How to Tell if You Have Low Oil Pressure

How to Tell if You Have Low Oil Pressure

Your car’s engine is a mechanical and technological work of art. However, without oil to lubricate its moving parts, it can’t function. Oil pressure circulates the oil through the engine, keeping it running smoothly and at the optimum temperature. That’s why recognizing and preventing low oil pressure symptoms as soon as they appear is vital.

What is oil pressure?

Oil pressure is the force motor oil exerts on a solid surface. An oil pump must pressurize oil to circulate between the moving parts of an engine. The oil forms a barrier, allowing parts to move freely across contact surfaces. The basic principle behind any oil pump is straightforward: using one or more gears to generate an appropriate amount of pressure needed by the motor at all times.

Low oil pressure symptoms

Keep an eye on your oil pressure gauge. If you don’t have an oil pressure gauge, a warning light will turn on when there’s a problem. If this happens, you should stop your vehicle as soon as it’s safely possible. Signs of low oil pressure include:

Oil pressure light comes on

The engine might be using too much oil, or there’s not enough oil to lubricate it. The light may be on because of a faulty sensor or warning light or a defective oil pump. Most likely, however, the light is on because of low oil pressure.

Engine temperature rises

The oil’s decreased ability to reduce friction also leads to increased heat, prompting overheating. Engine overheating may also indicate a head gasket leaking oil into the coolant, reducing the heat transfer through the cooling system.

The engine runs rough and is slow to accelerate

Low oil pressure decreases the oil’s ability to reduce friction and provide proper lubrication, causing the engine to work harder and resulting in premature wear and failure.

Blue smoke from exhaust and burning oil smell

Blue smoke often indicates the engine overheated and oil is in the combustion chamber or leaking onto hot metal surfaces.

Loud knocking noises from the engine

When your engine oil is running low, your engine’s components stop receiving the lubrication they need to function correctly. Once this happens, you may start to hear clunking, knocking, ticking or grinding noises coming from your vehicle’s engine.

What causes low oil pressure?

Low oil pressure can be caused by several factors. It could be a mechanical issue or a problem with the oil. If your car has low oil pressure, a mechanic will look for the following causes:

Low oil levels

When there isn’t enough oil to circulate correctly, pressure drops. Check oil levels between oil changes to ensure your car isn’t running with less engine oil than it needs.

Incorrect oil viscosity

If your engine requires 40w viscosity and you replace it with 20w oil, your oil pressure may drop. A low viscosity oil reduces resistance, triggering a low-pressure indicator. Conversely, higher viscosity oil slows down flow, resulting in improper lubrication. Follow the owner’s manual’s advice on oil viscosity.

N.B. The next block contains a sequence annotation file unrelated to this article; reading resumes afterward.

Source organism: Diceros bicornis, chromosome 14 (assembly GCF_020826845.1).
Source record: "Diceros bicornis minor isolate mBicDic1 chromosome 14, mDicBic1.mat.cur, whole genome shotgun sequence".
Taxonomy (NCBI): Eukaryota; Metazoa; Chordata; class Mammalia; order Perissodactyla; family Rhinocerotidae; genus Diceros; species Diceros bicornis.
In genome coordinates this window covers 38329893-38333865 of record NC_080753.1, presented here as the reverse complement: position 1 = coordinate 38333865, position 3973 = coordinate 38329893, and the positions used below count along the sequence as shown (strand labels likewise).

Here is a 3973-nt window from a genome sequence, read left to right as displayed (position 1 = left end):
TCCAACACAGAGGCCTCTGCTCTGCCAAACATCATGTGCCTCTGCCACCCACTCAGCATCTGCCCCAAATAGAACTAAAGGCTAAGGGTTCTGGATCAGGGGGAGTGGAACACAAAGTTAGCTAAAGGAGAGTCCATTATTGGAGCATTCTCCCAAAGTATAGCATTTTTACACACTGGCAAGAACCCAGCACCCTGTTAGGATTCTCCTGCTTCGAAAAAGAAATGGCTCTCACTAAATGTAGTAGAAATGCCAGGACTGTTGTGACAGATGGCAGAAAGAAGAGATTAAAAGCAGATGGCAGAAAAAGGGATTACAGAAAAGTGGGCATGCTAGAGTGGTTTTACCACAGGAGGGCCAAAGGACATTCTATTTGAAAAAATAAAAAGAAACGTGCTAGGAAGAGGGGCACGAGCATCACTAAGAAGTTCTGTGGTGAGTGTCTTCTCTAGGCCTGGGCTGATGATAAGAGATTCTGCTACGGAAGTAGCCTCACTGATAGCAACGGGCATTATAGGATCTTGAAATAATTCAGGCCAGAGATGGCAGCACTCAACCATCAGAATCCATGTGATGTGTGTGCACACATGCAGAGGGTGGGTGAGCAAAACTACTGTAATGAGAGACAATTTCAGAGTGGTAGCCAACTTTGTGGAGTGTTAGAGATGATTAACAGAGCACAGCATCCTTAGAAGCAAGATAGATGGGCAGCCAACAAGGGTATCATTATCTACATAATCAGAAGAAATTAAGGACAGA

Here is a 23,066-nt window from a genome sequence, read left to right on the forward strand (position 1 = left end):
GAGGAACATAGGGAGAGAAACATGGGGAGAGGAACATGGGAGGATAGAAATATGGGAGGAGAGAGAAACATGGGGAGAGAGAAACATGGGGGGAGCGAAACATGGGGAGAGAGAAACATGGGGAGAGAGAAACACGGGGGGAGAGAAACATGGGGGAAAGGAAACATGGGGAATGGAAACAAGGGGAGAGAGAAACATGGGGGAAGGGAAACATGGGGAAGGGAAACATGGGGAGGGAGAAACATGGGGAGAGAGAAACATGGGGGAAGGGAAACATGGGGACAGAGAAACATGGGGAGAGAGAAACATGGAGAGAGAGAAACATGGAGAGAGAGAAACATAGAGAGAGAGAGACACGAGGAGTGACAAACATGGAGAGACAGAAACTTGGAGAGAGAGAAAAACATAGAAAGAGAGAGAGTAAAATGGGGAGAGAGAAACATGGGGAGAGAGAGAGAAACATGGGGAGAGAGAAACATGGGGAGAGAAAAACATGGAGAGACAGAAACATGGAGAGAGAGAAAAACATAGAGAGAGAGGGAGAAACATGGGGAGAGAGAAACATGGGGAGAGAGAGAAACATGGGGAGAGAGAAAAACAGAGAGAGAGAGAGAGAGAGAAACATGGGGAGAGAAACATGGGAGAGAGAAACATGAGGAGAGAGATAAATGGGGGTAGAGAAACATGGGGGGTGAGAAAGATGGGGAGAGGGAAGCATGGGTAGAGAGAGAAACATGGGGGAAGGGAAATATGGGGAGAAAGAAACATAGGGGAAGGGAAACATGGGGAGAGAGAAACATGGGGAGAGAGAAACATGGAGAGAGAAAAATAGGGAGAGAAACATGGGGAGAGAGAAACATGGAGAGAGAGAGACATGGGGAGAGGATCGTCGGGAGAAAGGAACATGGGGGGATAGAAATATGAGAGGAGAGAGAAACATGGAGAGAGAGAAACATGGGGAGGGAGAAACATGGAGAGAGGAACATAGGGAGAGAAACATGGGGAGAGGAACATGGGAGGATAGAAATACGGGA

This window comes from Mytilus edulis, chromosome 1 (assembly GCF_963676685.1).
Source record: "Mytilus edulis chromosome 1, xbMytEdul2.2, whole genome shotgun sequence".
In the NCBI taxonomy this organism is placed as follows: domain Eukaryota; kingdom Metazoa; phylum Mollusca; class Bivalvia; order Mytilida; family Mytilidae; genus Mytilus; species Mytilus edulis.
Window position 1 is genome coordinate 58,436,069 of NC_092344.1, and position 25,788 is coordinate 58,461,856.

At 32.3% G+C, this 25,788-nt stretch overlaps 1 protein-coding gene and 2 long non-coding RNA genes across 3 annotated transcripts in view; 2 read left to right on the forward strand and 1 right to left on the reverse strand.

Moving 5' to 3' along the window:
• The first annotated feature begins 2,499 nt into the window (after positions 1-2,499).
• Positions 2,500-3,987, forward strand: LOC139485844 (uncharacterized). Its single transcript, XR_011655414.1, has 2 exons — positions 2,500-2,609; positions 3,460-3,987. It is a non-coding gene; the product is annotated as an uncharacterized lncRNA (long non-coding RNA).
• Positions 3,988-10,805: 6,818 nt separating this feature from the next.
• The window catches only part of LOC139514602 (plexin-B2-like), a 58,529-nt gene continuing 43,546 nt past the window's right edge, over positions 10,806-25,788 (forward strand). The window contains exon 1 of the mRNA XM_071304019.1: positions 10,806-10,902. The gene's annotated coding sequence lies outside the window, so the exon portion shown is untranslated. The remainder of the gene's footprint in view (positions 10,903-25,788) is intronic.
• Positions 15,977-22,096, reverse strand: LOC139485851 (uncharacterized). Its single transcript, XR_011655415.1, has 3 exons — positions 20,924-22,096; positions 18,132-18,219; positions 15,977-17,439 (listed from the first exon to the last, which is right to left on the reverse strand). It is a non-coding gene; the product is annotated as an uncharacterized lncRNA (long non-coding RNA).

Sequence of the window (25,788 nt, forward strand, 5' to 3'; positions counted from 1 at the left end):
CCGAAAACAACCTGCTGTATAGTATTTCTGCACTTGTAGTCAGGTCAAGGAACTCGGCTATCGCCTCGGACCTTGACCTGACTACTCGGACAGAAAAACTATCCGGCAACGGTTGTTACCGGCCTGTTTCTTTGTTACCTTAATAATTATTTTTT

A dirty oil filter

Most manufacturers require a filter change when changing the oil. The oil filter is responsible for trapping debris that will harm your engine parts. If the filter becomes clogged, it can stop oil flow, reducing pressure. Most oil filters include a relief valve to let oil bypass the filter if it is clogged. Although the bypass allows engine oil to circulate as a last resort, it also allows contaminants into your engine.

Faulty oil pump

If the oil pressure is still low after using correct oil viscosity and a clean filter—and your levels are acceptable, too—you may have a faulty oil pump. Diagnosing a faulty oil pump is a challenge because it may sit inside the oil pan or another hard-to-access location. A mechanic will need to check it.

Internal oil leak

In some instances, a head gasket failure near an oil passage will leak oil into the piston combustion chamber or onto the engine.

What to do if you have low oil pressure

Having low or no oil can destroy your engine, so get the problem fixed as soon as possible. Check what other issues may be causing a low oil pressure warning. Getting a diagnosis from a mechanic is especially important if you notice low oil pressure symptoms and no warning lights are on. Additional issues may need to be fixed, such as a faulty oil pump, damaged engine seals or more.

If the low oil pressure light on your dash comes on, you must stop driving immediately. Let the engine cool and check the oil level. If it’s low, adding oil may be enough to return the pressure to normal, at least temporarily. If it persists, have the issue checked by a technician. Driving with little or no oil will result in severe and expensive long-term damage.

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Disclaimer: The above is solely intended for informational purposes and in no way constitutes legal advice or specific recommendations.